FirstSim VR: Vote to Bring High-End, Reconfigurable VR To The Triangle

**Written by Nathan Hoffmeier and Jason Jerald, NextGen Interactions.

Hey Everyone,

Many of you may have noticed that I’ve slowed down on my RTPVR blog writing. Today, I want to show you why.

FirstSim VR

I’ve been working with a local Virtual Reality company called NextGen Interactions. We’re currently working on a highly reconfigurable Virtual Reality Training system for first responders (Police, Firefighters, and EMS). This project is in the early stages, and we’re seeking VOTES to help us win a grant from the National Institute of Standards and technology. (Vote here:

While the initial system is targeted at emergency services, we hope that its contents can lead to some of the most exciting, high-end VR services available in the Triangle.

Our goal is to create a VR system that allows you to:

  • Physically reach out, touch, feel, and interact with all objects in the Virtual Space
  • Walk around and inhabit warehouse sized environments with zero motion sickness and no wires to distract or restrict your experience
  • Build any VR environment, for a variety of scenarios, in minutes
  • Bring your entire body into the VR experience (not just your hands)
  • Share massive virtual spaces with multiple users, all of whom can interact directly with you and the objects around you.

Imagine all of this adding up to professional VR experience that makes the HTC-Vive feel like the google cardboard in comparison. Our goal is to make this project a reality.

Introducing, FirstSim VR: a high-end, fully reconfigurable VR system that we are hoping to build right here in the Triangle.

Everything in this image can be represented by simple foam blocks in the real world, and can be rapidly reconfigured (changing the layout of the scene) or easily reprogrammed (so blocks represent different objects).

Now, first and foremost, what do we mean by reconfigurable? Well, because our initial market is local governments looking to better train first responders (as well as prototype new tools for them), our goal is to create a product that can be quickly customized to fit a variety of first-responder scenarios. In order to accomplish this, we are outfitting our VR kit with a number of styrofoam blocks, tracked props, and mannequins. These blocks and props will represent and display (in the VR headset) as any number of different objects in the VR space, including walls, chairs, people in need of help, etc. And of course all of these things can be altered with virtual fire, smoke, and other hazardous materials.

Trackable foam blocks can represent anything in VR, even interactive tablets

The goal of these styrofoam blocks and other trackable props are two-fold:

1.) They will give users a heightened sense of interactivity and presence as they can grab and move objects in the virtual world by grabbing and interacting with the real world blocks.

2.) They will allow users to rapidly create (and reconfigure) a multitude of different scenarios. These scenarios will be defined by simple blueprints, generated and saved by Scenario Creators and our software. All scenarios can be put together in minutes without any knowledge of programming or high level technical know-how. First Sim VR gives its users access to an untold number of varied scenarios, all easy to set up, understand, and run.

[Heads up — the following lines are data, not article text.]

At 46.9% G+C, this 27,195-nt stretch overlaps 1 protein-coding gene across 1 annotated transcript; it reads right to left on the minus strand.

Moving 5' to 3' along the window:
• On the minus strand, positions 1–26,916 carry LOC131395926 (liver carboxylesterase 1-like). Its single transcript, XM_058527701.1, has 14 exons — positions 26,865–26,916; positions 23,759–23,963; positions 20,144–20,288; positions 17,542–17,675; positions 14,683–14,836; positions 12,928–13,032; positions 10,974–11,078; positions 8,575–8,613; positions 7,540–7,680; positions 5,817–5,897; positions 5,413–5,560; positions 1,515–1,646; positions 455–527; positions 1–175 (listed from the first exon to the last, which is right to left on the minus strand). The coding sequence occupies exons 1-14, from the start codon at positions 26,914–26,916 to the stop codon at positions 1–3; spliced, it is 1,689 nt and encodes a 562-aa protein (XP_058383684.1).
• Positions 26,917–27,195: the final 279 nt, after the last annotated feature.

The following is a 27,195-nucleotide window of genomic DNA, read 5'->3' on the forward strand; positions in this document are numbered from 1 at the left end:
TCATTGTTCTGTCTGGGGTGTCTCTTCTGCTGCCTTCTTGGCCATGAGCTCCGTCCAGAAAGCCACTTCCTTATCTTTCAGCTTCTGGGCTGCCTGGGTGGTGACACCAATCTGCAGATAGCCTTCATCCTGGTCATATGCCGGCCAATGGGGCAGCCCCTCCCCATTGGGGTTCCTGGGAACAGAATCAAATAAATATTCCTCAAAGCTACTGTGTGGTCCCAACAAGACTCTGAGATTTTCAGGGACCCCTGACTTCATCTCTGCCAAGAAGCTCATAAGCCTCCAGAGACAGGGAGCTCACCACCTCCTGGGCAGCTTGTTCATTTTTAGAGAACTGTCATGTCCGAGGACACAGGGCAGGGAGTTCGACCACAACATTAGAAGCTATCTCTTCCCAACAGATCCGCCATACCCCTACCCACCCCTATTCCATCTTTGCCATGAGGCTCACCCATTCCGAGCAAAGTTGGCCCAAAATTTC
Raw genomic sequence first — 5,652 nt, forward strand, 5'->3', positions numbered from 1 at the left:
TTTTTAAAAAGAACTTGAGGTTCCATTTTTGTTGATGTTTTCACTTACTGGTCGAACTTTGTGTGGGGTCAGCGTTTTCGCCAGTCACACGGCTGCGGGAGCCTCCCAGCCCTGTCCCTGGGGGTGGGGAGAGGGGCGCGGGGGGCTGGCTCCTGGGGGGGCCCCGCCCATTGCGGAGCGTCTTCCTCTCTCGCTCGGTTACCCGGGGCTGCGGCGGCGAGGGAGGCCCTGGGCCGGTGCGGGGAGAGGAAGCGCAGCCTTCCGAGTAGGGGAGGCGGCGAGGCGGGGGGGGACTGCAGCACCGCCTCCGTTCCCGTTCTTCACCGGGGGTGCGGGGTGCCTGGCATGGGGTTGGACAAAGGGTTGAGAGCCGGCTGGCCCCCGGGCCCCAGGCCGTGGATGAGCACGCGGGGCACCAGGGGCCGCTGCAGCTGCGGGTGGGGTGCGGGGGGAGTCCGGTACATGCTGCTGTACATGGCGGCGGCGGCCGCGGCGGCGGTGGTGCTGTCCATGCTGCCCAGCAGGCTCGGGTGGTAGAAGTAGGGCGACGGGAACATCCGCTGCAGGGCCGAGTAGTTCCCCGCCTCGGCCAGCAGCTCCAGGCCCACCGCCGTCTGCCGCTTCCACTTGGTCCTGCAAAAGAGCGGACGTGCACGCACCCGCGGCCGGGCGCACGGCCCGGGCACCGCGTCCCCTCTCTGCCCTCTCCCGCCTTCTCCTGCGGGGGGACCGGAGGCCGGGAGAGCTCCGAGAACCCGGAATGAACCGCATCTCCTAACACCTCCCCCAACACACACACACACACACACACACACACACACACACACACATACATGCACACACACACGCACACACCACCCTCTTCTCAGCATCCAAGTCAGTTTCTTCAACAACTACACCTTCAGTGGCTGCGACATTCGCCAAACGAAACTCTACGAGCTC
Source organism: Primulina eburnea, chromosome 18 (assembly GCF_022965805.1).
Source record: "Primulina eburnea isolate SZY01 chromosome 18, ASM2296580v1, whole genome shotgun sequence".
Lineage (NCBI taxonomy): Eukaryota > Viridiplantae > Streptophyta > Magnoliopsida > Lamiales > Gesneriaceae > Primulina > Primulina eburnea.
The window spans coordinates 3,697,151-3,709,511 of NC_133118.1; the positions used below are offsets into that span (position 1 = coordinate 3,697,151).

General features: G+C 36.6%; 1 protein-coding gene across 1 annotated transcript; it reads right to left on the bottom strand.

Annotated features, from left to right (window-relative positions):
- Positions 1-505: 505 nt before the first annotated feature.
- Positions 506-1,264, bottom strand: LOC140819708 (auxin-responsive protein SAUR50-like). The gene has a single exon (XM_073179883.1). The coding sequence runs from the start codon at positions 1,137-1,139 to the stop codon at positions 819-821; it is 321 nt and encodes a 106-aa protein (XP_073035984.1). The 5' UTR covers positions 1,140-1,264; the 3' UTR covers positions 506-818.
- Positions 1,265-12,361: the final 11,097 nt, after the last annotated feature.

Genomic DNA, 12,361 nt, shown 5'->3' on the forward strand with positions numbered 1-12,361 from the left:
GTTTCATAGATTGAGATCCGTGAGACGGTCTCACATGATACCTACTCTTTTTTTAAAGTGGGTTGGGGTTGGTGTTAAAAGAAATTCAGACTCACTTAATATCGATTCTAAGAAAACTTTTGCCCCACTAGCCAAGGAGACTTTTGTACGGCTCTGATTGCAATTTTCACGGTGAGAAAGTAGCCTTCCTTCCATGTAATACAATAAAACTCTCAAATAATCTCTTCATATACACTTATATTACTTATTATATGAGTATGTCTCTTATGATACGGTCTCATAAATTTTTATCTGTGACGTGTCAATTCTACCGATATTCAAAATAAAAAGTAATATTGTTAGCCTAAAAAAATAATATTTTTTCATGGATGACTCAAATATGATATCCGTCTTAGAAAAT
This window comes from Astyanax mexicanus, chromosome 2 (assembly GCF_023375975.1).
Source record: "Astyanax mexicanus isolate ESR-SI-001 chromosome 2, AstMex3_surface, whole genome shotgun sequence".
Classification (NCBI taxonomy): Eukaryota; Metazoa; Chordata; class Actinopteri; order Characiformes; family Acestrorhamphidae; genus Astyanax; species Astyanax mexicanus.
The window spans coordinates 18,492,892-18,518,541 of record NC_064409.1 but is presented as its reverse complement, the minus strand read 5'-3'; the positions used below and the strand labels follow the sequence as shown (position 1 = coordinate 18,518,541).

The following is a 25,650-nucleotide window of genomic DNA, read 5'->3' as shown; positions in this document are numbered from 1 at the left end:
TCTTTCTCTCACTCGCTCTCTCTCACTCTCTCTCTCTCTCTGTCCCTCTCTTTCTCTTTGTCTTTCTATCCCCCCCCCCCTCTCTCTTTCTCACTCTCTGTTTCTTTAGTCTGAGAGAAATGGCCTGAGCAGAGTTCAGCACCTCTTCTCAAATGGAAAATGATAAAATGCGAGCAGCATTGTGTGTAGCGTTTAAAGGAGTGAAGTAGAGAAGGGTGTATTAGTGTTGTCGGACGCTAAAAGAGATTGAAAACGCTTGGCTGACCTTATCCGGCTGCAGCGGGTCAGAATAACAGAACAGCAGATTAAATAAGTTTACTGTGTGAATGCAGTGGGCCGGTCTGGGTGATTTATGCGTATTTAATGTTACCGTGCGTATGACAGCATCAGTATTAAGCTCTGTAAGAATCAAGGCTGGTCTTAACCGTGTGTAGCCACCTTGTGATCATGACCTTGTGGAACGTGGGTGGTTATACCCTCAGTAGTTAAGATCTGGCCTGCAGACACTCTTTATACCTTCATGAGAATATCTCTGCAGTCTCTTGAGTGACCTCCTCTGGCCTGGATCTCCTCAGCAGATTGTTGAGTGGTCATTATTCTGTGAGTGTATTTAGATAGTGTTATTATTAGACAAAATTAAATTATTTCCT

While our initial market is first responders, we believe the customizability of this product could go a long way in the Triangle’s local VR scene and beyond. One anticipated use for FirstSim VR is Prototyping new technology. The ability for a developer or creator to insert and test their ideas in a safe VR space will be built into the program, as will analytical tools for better assessing the outcomes of such tests. For example, imagine prototyping a way for firefighters to view thermal imaging in a next generation HoloLens. While that technology may be a few years off, FirstSim VR offers developers the chance to test that experimental technology in a safe, virtual space.

With FirstSim VR, NextGen Interactions is aiming to create a fully reconfigurable and fully interactive virtual reality space in the Triangle. The VR space itself can range in size from a small cubicle to a large warehouse and will allow for multiple users to inhabit the space at once. Ontop of that, all VR headsets will be untethered, meaning no tripping over or worrying about wires in the VR space.

We will also support full body tracking, allowing users to see not just their hands, but their torsos, forearms, legs, and feet as well.

This ambitious project is being helmed by Jason Jerald, a 20+ industry veteran who literally wrote “The VR Book”, one of the most widely used texts on VR design. In his time in the industry, Jason has worked with Valve, Oculus, and NASA to build over 60 distinct VR systems and applications.

We at NextGen Interactions are ready to bring FirstSim VR to the triangle. We are ready to start training our first-responders with the most up-to-date technologies and methods. We are excited to take this project, which Jason started exploring years ago at the University of North Carolina, and turn it into a reality that can benefit first responders, developers, and the Triangle at large.

If you are interested in helping us bring this technology to the Triangle, then please give us your vote on We’re seeking a grant from the National Institute of Standards and Technology, and your vote of confidence would go an incredibly long way. Simply click the link above or below and click: “Vote for this submission”.

Thanks to everyone. I’m so glad I finally got the chance to tell you all what I’ve been up to. Don’t forget to vote!